John Adams isn’t on Mount Rushmore. Presidential rankings typically don’t put him anywhere near the “great” category. Adams could be pompous, thin-skinned, and severe.
So why, in this presidential issue, is the IR featuring John Adams as a Freedom Hall hero?
Because Adams reminds us that adhering to the timeless truths that shaped our nation is better than following trends to gain popularity. And because, as Russell Kirk observes in his seminal book The Conservative Mind (1953), he was “the founder of true conservatism in America.” Adams stood for federalism, ordered liberty, and prudential change, and warned against the dangers of radicalism.
In 1770, not long into his career, Adams showed his ability to put principle above passion when he served as the defense lawyer for the British soldiers who fired on a mob in the Boston Massacre. While hotter heads used the incident to drum up animosity toward the Crown, Adams’s articulate case saved the soldiers from jail time.
His defense of the British soldiers by no means indicated a lack of patriotism. When the time came for deliberate action, Adams pledged his life, his fortune, and his sacred honor in the cause of American independence.
Adams distinguished himself as a political thinker. According to Kirk, his body of work “exceeds, both in bulk and in penetration, any other work on government by an American.” Adams understood that his attacks on radicalism made him the subject of “immense unpopularity”; he stood by his positions nonetheless.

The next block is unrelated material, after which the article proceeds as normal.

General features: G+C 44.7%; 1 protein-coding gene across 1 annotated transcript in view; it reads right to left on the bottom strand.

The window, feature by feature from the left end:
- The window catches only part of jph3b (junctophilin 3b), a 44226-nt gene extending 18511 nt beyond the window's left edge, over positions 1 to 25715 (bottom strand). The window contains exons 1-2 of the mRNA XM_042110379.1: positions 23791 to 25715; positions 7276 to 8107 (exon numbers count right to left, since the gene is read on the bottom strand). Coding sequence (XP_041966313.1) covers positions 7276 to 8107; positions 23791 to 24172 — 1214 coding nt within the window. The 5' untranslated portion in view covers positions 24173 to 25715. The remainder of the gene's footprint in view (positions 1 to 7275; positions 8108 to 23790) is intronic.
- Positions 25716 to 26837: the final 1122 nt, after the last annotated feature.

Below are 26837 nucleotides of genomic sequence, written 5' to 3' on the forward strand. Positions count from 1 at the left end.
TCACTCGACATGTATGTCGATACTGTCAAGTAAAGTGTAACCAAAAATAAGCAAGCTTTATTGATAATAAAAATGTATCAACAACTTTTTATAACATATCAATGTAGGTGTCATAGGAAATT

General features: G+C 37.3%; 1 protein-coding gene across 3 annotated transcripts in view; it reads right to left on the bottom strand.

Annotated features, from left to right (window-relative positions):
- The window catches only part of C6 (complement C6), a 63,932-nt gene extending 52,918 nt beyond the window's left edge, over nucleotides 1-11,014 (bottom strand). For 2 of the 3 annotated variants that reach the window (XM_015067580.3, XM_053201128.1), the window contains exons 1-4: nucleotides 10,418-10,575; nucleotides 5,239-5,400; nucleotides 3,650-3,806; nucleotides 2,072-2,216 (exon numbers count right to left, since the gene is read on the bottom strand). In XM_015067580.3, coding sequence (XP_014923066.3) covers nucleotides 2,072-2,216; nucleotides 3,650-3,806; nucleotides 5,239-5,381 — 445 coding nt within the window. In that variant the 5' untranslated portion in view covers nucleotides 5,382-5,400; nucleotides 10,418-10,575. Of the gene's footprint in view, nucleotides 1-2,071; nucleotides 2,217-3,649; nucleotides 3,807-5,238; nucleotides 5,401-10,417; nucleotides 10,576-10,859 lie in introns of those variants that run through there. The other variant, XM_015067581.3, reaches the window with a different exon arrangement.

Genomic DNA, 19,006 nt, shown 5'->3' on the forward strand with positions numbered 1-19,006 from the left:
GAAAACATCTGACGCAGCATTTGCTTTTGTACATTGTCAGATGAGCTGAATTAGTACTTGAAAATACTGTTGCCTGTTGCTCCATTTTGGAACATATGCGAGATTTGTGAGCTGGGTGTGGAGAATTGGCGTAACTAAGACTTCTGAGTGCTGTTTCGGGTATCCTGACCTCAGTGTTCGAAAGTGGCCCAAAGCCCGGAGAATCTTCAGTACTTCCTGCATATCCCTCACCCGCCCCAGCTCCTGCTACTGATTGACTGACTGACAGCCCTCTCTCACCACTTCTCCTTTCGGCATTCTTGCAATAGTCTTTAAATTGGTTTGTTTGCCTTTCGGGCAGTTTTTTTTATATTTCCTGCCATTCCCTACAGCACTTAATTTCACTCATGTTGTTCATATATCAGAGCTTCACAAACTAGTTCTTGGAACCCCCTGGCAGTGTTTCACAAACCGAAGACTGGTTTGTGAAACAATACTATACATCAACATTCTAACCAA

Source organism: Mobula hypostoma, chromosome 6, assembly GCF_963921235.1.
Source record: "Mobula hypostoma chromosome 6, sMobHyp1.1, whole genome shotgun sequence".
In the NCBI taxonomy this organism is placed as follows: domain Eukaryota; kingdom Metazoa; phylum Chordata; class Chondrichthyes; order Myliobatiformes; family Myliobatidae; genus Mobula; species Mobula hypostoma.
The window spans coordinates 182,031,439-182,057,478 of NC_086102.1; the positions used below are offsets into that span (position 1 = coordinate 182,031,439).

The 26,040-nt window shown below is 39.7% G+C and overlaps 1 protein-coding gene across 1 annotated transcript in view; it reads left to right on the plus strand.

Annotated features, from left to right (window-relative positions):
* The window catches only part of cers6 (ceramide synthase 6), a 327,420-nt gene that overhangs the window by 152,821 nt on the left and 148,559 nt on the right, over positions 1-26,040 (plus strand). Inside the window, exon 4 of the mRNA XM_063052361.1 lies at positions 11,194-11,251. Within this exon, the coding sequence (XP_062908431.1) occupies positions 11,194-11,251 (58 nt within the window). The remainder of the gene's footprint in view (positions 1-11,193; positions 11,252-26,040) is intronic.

As president, Adams expressed apprehension about the public’s tendency to make celebrities of political leaders. Given his refusal to pander to the people or sacrifice his principles, Kirk notes, “it’s surprising that he ever could attain a popularity sufficient to make him president of the United States.”
But the current generation might do well to take John Adams as its role model, instead of the braggarts and media magnets so visible today.
Great Quotes by John Adams
“I pray Heaven to bestow the best of blessings on [the White House] and all that shall hereafter inhabit it. May none but honest and wise men ever rule under this roof.”
—Letter to his wife, Abigail Adams, November 2, 1800
“The preservation of liberty depends upon the intellectual and moral character of the people. As long as knowledge and virtue are diffused generally among the body of a nation, it is impossible they should be enslaved.”
—Notes for an Oration at Braintree, Massachusetts, spring 1772
“The true source of our sufferings has been our timidity. We have been afraid to think. . . . Let us dare to read, think, speak, and write.”
—“A Dissertation on the Canon and Feudal Law,” 1765
“Our Constitution was made only for a moral and religious people. It is wholly inadequate to the government of any other.”
—Message to the Officers of the First Brigade of the Third Division of the Militia of Massachusetts, October 11, 1798
The Riddles of Life
“The longer I live, the more I read, the more patiently I think and the more anxiously I inquire, the less I seem to know. . . . Do justly. Love mercy. Walk humbly. This is enough.”
—Letter to his granddaughter Caroline de Windt, January 24, 1820